Fatou Bensouda

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Fatou Bensouda
Deputy Prosecutor.jpg
Chief Prosecutor of the International Criminal Court
Assumed office
15 June 2012
PresidentSong Sang-Hyun
Silvia Fernández de Gurmendi
DeputyJames Stewart
Preceded byLuis Moreno Ocampo
Deputy Prosecutor of the International Criminal Court
In office
8 September 2004 – 15 June 2012
PresidentPhilippe Kirsch
Sang-hyun Song
Preceded byPosition established
Succeeded byJames Stewart
Minister of Justice
Attorney General
In office
PresidentYahya Jammeh
Preceded byHawa Sisay-Sabally
Succeeded byPap Cheyassin Secka
Personal details
Fatou Bom Nyang

(1961-01-31) 31 January 1961 (age 58)
Bathurst (now Banjul), British Gambia (now The Gambia)
Alma materUniversity of Ife
Nigerian Law School
International Maritime Law Institute

Fatou Bom Bensouda (/fɑːˈt bɛnˈsdə/; née Nyang; born 31 January 1961) is a Gambian lawyer and international criminal law prosecutor.

She has been the International Criminal Court's chief prosecutor since June 2012, after having served as a Deputy Prosecutor in charge of the Prosecutions Division of the ICC since 2004 and having been minister of justice of The Gambia.[2] She has held positions of Legal Adviser and Trial Attorney at the International Criminal Tribunal for Rwanda (ICTR).[3]

Early life and education[edit]

Born on 31 January 1961 in Banjul (then Bathurst), The Gambia, Bensouda is the daughter of Omar Gaye Nyang, was a government driver and the country's most prominent wrestling promoter.

She attended primary and secondary school in the Gambia before leaving in 1982 for Nigeria, where she graduated from the University of Ife with a Bachelor of Laws (Hons) degree in 1986. The following year, she obtained her Barrister-at-Law (BL) professional qualification from the Nigeria Law School. She later became the Gambia's first expert in international maritime law after earning a master of laws from the International Maritime Law Institute in Malta.[4]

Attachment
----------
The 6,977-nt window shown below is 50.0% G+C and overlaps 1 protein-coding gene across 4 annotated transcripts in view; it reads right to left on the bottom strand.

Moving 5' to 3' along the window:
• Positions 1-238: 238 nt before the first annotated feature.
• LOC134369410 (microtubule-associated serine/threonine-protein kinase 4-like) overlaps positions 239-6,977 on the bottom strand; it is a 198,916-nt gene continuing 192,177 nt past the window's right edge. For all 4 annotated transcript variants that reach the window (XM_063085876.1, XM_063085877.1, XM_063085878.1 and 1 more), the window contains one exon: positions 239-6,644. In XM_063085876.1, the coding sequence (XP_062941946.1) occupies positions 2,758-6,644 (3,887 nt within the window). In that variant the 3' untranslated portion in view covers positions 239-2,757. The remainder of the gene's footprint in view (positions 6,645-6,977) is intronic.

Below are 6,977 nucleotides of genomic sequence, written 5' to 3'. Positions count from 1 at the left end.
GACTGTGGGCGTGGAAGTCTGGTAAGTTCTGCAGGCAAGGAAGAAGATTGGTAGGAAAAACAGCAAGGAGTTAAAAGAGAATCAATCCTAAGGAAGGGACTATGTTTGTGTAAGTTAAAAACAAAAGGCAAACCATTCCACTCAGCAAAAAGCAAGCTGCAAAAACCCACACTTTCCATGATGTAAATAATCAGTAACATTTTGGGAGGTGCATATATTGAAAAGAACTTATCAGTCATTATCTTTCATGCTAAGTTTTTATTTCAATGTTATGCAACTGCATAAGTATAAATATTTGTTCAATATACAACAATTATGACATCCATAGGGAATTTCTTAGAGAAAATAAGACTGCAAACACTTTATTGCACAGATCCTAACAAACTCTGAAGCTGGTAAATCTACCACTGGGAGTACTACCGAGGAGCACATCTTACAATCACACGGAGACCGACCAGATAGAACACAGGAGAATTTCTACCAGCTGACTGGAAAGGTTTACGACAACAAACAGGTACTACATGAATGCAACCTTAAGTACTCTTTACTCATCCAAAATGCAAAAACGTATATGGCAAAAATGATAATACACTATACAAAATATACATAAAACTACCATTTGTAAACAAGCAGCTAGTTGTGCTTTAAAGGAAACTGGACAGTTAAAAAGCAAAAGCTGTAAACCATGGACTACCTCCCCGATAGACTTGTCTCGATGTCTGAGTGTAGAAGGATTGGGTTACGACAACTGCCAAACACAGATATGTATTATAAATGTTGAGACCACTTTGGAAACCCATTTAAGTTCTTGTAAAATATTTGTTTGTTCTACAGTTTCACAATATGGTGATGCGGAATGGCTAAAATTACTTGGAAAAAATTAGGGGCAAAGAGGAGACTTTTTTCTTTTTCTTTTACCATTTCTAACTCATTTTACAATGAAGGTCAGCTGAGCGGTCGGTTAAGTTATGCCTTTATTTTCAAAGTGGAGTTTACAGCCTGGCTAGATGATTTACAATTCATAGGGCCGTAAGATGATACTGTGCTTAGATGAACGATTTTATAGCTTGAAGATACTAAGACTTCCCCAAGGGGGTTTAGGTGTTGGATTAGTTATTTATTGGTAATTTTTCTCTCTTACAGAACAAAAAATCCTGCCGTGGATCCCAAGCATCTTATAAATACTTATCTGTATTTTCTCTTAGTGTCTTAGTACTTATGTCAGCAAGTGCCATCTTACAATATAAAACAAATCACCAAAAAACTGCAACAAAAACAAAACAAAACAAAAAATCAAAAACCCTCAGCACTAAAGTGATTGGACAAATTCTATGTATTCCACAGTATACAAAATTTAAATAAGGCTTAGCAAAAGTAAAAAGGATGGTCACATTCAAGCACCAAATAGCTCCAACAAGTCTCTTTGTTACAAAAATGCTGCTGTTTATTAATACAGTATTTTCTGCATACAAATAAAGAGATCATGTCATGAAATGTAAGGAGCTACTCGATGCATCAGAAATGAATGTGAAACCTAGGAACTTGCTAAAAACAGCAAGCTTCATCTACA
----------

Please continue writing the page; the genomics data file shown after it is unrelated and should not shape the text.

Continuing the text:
Functions under the regimes of Sir Dawda Jawara and Yahya Jammeh[edit]

Fatou Bensouda was appointed as state counsel in 1987 and deputy director of public prosecutions in February 1994 for Sir Dawda Jawara's government.[4] She played a central role in the early years of Gambian president Yahya Jammeh's regime, being chosen as his solicitor general and legal adviser after his 1994 putsch in 1996,[4] before becoming his Minister of Justice in August 1998 and being dismissed in March 2000.[5]

Jammeh's rule had been recurrently denounced for its disrespect of human rights, being considered as one of the "worst dictatorships in the world".[6] She was praised by rights groups for her speedy prosecution of offenses against women and children.[4]

International criminal prosecutor and legal adviser[edit]

Bensouda’s international career as a non-government civil servant formally began at the International Criminal Tribunal for Rwanda, where she worked as a Legal Adviser and Trial Attorney before rising to the position of Senior Legal Advisor and Head of the Legal Advisory Unit (May 2002 to August 2004). On 8 August 2004, she was elected as Deputy Prosecutor (Prosecutions) with an overwhelming majority of votes by the Assembly of State Parties of the International Criminal Court. On 1 November 2004, Bensouda was sworn into Office as Deputy Prosecutor (Prosecutions).[7]